English Section B Writing Skills

Some short notes on different aspects of the writing to inform, explain describe, advise, argue and persuade.

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  • Created by: Kate
  • Created on: 14-04-10 14:31

Writing Skills


Ways to succeed in Section B

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When writing always remember PAF

Purpose - what is the aim of the piece

Audience - who is the piece aimed at

Format - what is it (a letter, speech etc)

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Writing to Persuade

Writing to Persuade

  • Use assertion to encourage positive thinking
  • Use emotive language e.g. loaded adjectives
  • Use superlatives to promote and hyperbole
  • Repetition of a clear idea throughout
  • Involve the reader using pronouns such as 'we' and exclude the opposition by using 'they'
  • Use rhetorical questions with an obvious answer
  • Use lists
  • Colloquial language make sit more chatty
  • Use incentives to persuade people
  • Use a run of three to stress a point
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A good mnemonic to remember for writing to persuade is FEAR

Facts - Always use facts and quotes to give credibility

Exaggeration and emotive language - really sell you point and appeal to the heart

Assertion and anecdotes - make the reader feel god about themselves and keep them interested

Rhetorical questions - make the reader think but involve them

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Writing to Advise

Writing to Advise

  • Use simple and reassuring language
  • Shorter and clearer sentences keep a reader calm
  • Give alternative options to suit all lifestyles
  • Always write in the second person
  • Use imperative verbs and time connectives to tell the reader what to do and when
  • Use repetitions to make sure it is clear
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When writing to advise don't forget to remember ADVICE

Advice - should be clear and coherent

Do stay in the role - this makes your writing fluent and continuous so does not confuse the reader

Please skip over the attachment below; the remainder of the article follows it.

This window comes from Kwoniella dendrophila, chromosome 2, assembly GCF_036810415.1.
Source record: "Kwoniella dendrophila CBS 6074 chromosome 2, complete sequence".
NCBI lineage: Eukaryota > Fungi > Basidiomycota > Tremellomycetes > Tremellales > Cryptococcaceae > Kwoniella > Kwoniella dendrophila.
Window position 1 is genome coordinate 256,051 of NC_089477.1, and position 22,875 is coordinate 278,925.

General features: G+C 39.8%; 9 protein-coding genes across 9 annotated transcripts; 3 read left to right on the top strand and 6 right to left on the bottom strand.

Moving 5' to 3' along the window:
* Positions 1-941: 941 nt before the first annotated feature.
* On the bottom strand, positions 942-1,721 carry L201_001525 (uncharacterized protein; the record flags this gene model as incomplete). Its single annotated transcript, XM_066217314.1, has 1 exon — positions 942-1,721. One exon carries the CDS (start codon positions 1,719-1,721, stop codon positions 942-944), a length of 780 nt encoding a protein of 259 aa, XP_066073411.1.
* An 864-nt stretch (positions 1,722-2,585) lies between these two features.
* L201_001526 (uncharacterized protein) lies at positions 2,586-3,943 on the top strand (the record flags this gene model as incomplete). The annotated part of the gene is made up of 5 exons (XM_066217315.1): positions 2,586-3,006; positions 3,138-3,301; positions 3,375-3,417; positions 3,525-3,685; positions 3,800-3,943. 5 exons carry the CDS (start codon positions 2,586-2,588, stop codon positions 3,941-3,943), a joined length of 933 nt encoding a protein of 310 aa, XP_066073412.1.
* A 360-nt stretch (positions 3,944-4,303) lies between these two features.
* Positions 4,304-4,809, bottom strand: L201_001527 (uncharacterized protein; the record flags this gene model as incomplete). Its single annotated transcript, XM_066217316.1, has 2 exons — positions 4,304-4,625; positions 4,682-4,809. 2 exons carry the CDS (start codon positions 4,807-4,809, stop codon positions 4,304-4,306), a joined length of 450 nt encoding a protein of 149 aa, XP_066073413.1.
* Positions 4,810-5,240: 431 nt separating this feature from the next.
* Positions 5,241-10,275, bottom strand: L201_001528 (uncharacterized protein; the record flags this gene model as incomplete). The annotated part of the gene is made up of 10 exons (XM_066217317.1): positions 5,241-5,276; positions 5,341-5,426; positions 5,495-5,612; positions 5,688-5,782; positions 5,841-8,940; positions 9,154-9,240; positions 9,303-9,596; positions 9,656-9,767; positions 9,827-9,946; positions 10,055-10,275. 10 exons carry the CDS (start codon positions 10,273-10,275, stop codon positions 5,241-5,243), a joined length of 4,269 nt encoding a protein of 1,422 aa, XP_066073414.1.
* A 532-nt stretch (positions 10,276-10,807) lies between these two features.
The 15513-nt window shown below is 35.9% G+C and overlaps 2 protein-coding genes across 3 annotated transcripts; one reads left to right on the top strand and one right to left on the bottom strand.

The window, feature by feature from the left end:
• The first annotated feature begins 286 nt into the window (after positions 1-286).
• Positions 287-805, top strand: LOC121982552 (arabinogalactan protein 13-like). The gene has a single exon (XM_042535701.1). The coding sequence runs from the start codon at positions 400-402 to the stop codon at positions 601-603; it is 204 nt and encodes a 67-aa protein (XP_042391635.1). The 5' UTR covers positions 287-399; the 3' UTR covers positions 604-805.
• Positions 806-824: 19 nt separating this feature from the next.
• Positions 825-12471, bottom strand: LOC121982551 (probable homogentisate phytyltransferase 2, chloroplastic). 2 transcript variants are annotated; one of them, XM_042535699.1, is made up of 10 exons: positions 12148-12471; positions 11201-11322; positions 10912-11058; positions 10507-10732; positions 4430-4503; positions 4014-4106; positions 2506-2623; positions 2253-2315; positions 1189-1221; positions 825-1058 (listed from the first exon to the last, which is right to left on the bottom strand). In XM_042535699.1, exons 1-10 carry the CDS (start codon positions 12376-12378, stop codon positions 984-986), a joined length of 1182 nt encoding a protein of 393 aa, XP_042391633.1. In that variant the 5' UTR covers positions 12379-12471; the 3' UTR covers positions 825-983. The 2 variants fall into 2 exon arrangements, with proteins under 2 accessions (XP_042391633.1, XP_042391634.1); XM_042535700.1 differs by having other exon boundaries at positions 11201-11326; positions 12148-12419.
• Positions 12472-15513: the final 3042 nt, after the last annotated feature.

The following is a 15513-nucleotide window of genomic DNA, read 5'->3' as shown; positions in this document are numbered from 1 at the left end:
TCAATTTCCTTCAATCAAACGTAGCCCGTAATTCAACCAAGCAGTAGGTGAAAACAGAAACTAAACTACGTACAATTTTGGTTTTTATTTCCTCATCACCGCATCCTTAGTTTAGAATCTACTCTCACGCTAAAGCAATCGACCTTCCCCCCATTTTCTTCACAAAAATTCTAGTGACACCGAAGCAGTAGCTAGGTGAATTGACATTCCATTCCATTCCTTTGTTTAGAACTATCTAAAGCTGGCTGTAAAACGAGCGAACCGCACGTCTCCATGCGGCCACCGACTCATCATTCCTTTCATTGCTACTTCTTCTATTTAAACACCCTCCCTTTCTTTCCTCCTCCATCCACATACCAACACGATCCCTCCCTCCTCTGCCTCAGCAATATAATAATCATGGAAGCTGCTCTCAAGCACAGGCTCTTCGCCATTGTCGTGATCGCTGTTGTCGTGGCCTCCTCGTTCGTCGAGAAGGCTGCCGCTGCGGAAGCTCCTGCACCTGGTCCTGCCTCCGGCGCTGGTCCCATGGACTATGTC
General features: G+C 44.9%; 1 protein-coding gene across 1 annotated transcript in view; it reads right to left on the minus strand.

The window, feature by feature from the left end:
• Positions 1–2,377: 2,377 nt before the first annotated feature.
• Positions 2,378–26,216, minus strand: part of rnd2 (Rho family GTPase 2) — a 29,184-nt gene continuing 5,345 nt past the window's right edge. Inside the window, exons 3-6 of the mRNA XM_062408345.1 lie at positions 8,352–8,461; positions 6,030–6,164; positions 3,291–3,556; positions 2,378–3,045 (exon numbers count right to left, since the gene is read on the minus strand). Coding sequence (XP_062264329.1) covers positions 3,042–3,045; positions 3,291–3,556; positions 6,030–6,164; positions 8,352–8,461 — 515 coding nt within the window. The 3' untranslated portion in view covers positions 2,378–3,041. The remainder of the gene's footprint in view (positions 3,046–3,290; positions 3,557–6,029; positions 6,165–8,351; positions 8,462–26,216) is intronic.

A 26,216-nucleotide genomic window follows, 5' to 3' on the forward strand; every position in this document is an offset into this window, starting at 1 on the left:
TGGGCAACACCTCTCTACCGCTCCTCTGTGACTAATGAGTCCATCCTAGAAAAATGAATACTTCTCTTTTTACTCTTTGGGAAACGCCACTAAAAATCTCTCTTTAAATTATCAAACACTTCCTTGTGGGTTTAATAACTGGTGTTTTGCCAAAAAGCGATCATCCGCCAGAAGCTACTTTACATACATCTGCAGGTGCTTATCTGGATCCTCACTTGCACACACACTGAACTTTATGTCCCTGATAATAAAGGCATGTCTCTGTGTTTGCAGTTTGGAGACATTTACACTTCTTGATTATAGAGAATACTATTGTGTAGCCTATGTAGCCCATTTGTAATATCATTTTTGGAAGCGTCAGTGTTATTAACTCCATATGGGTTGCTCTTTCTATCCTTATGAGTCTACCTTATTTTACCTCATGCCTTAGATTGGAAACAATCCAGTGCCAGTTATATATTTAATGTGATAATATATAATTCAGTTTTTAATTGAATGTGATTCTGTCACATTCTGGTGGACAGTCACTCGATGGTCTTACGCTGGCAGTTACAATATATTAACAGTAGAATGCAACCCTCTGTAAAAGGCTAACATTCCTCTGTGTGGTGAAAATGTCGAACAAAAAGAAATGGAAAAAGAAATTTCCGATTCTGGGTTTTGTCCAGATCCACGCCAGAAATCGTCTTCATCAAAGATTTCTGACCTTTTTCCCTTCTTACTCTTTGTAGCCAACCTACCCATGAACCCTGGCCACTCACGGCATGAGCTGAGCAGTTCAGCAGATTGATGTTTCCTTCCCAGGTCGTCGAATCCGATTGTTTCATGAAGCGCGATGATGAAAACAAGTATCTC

Vocabulary - modal verbs, imperatives and simple language keep it straight forward

Informal but polite - be friendly with the reader to empathise but remeber you do not know them

Choices - give alternative options

Encourage - motivate and make the reader feel good about themselves so they panic less

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Writing to Argue

Writing to Argue

  • Use facts and statistics to back up an argument
  • Use quotations from experts and influential people
  • Consider both sides of the argument and show awareness of the counter argument
  • Focus on three detailed points in the argument as opposed to lots smaller, simpler ones
  • Use connectives to make the argument flow
  • Make the argument well structured, logical and easy to follow
  • Use a run of three to stress a point
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Writing to Inform

Writing to Inform

  • Provide a context for your information
  • Use a wide range of aspects suitably connected
  • Write in a formal tone
  • Run of three to build an impact
  • Use verb infinitives (i.e. to play, to cook) for a formal tone
  • Technical language which can be briefly explained
  • Wrtie in detail and in the present tense
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Writing to Explain

Writing to Explain - very similar to writing to inform

  • Use a range of reasons in appropriate detail
  • Different kinds of examples
  • Link points with a wide range of good connectives
  • Modal verbs can create a polite tone
  • Conditional sentences for cause and effect
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Writing to Describe

Writing to Describe

  • Wide range of detail with adjectives and adverbs
  • Use sensuory and figurative language
  • Use metaphors (including extended ones), similes and personification
  • Mature, complex vocabulary and sentence structure
  • A captivating opening paragraph
  • Controlled paragraphs which are well linked
  • Contrasts and comparisons (even if they are not specified in the question)
  • Some subtle use of sound patterning such as alliteration and onomatopoeia
  • Use of active and passive voice
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These are grrrrrrrrrreat :D thank you so much Kate, how i hope to meet you one day, maybe in a Biology lesson, that would be my dream!!!



loooool, your jokes

bethany padgett


these are good, i put them into my own words and have typed them up. thank you :) its helping me alot

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